Telefonica pays £7bn for E-Plus phone network

TELEFONICA, the company behind O2, yesterday agreed to buy a German mobile phone network for €8.1bn (£6.96bn) in a deal that could herald a new wave of industry consolidation.

The Spanish communications giant will take control of E-Plus from Dutch group KPN for €5bn in cash and a further €3.1bn in shares.

Although the deal still faced serious regulatory challenges, analysts say it shows how Europe’s mobile networks are being forced to respond to tough competition and declining revenue from traditional services such as calls.

Telefonica already operates Germany’s third biggest network under the O2 brand and will seek to save around €5bn by combining it with E-Plus, the smallest player in a crowded marketplace.

The new entity will then leapfrog Deutsche Telecom and Vodafone to become the market leader with around a third of all German users. But analyst Ulrich Rather at Jefferies warned that “such a deal would face significant hurdles in principle, even before discussing potential concessions”.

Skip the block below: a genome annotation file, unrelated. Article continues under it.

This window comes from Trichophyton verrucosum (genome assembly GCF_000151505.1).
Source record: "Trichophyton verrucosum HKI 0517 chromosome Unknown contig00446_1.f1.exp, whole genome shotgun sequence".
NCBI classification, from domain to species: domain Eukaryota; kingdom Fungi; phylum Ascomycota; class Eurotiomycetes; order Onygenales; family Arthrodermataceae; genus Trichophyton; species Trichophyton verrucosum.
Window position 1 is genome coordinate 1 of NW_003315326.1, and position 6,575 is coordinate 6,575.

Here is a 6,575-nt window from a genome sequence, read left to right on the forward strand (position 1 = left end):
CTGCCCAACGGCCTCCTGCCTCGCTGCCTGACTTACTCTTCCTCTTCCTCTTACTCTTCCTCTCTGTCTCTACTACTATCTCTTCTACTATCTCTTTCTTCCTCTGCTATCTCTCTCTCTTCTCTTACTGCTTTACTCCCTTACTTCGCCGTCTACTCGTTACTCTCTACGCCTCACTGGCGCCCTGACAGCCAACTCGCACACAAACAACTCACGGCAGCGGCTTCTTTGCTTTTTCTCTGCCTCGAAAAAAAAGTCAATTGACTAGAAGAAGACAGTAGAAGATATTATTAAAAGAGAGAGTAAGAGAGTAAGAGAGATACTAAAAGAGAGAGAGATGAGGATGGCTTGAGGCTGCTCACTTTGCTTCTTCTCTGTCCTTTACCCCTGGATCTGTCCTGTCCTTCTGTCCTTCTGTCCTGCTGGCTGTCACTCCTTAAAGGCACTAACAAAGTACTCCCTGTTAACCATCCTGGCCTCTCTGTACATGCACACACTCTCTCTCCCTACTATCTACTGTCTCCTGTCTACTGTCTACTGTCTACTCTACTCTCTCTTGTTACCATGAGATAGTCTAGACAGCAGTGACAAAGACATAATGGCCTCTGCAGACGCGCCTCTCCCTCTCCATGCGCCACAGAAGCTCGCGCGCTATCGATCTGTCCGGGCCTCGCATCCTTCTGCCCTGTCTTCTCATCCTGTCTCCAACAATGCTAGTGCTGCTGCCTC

A forthcoming EU ban on cross-border mobile phone roaming charges is expected to accelerate the rush to consolidate, rewarding large multinationals that can afford to operate their own networks across large swathes of the continent.

Mexican telecoms tycoon Carlos Slim stands to benefit from the deal due to his interest in KPN.

ADVISERS

THOMAS KOEHRER
UBS

UBS advised Telefonica Deutschland on its proposed merger with KPN subsidiary E-Plus. The bank’s team was lead by Thomas Koehrer, who joined in 2005 from Lehman Brothers. He took up his current role as managing director of technology, media and telecoms (TMT) for the EMEA region in March 2012 and since then has worked on the €1.45bn flotation of Telefonica Deutschland, the acquisition of Cable and Wireless Worldwide by Vodafone, and the UK network joint-venture between Vodafone and Telefonica.

Koehrer was assisted by Alexander Gehrt, the bank’s head of M&A for Germany and Austria. In his early years at the bank he advised Vodafone on its hostile takeover of Mannesmann in 2010, which helped shape the existing German telecoms industry. Bank of American Merrill Lynch also provided advice to E-Plus.

Citigroup, Morgan Stanley and HSBC provided assistance to Telefonica.

KPN, the Dutch parent company of E-Plus, turned to Goldman Sachs for advice, with the bank’s global head of telecoms Simon Holden working on the deal. They were joined by a team from JP Morgan.